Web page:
Pension group undergoes financial modernization

As part of an ongoing information technology modernization effort, the Pension Benefit Guaranty Corp. (PBGC) is set to begin switching its financial systems from custom coded systems to commercial software.

"Our systems are basically at the end of life in terms of support," said Rick Hartt, PBGC chief technology officer. The agency is planning to award a contract later this year in order to purchase Joint Financial Management Improvement Program-certified software, he added. The procurement will be worth million of dollars, he said. "It's still a big deal for us."

The guaranty corporation is a federal company that insures private-sector pensions. The retirement plans of 44 million U.S. workers are covered by the corporation, which has seen the number of failed pensions it administers sharply rise throughout the past decade. Major airlines teetering into bankruptcy hasn't helped the workload either. "We're anticipating a really challenging year," Hartt said.

Modernization efforts began two years ago with the development of an enterprise architecture that divides the corporation into domains, Hartt said. Lately, work has focused on the data domain, he added. "It's down at the point of being implemented by project teams this year." Other domains include technology, applications and business. The latter is the main driver of the modernization effort, Hartt said. "It's now a wholesale business process re-engineering."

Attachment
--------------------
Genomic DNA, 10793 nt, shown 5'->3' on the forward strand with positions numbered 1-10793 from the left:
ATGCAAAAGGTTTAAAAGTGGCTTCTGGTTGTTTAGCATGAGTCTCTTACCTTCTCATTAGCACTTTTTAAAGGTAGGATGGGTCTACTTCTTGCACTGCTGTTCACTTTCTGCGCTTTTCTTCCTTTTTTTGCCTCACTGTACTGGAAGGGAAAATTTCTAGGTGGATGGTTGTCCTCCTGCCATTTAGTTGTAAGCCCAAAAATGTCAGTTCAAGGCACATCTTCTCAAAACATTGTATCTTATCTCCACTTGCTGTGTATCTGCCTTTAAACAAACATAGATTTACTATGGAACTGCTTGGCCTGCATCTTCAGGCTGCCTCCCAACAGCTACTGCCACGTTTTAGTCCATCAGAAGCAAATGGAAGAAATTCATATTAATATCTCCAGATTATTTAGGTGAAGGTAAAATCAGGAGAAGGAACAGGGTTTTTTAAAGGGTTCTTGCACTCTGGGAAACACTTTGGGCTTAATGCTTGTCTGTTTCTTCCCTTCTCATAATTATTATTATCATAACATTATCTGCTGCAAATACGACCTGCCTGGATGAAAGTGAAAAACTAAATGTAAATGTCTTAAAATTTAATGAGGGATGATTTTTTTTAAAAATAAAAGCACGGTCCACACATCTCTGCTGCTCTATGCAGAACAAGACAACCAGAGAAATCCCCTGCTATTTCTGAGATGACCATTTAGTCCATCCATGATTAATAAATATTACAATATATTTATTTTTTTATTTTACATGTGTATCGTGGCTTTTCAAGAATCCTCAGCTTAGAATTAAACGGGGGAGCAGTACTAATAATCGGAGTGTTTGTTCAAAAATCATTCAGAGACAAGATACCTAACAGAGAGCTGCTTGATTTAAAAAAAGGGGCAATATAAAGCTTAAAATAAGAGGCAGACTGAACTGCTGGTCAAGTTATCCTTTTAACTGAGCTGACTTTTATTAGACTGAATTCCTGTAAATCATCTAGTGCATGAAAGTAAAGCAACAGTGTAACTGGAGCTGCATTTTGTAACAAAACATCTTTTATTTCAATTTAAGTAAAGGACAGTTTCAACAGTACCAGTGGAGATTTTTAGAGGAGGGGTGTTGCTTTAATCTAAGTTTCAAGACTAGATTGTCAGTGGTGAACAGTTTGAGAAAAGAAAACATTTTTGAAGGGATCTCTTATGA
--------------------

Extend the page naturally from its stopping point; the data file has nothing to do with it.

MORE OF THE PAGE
Corporation officials are also at work building Web browser service-oriented architecture. Two Web sites, each servicing one of two basic categories that constitutes PBGC's customer base, have been available for approximately a year. My Pension Benefit Account, for individuals whose pensions are now administered by the corporation, is slated for an upgrade this summer, Hartt said. As a result, individuals will soon be able to apply for benefits online.

As for administering private-sector pension plans, the coding of My Plan Administration Account will be upgraded to keep the Web site in sync with the corporation's insurance premium collection systems. That effort is being done in parallel with the switch to commercial financial systems software, Hartt said.

Whether increased efficiency achieved by modernizing the corporation will close some of its 11 field benefit administration offices is still unknown, he said. "That's a question that's being asked internally," Hartt said. "Our intent is to answer that question over the next 12 months or so."

A PBGC inspector general report dated last April finds that technology has made geographic dispersion of benefit administration offices no longer necessary for effective customer service.

About the Author

David Perera is a special contributor to Defense Systems.

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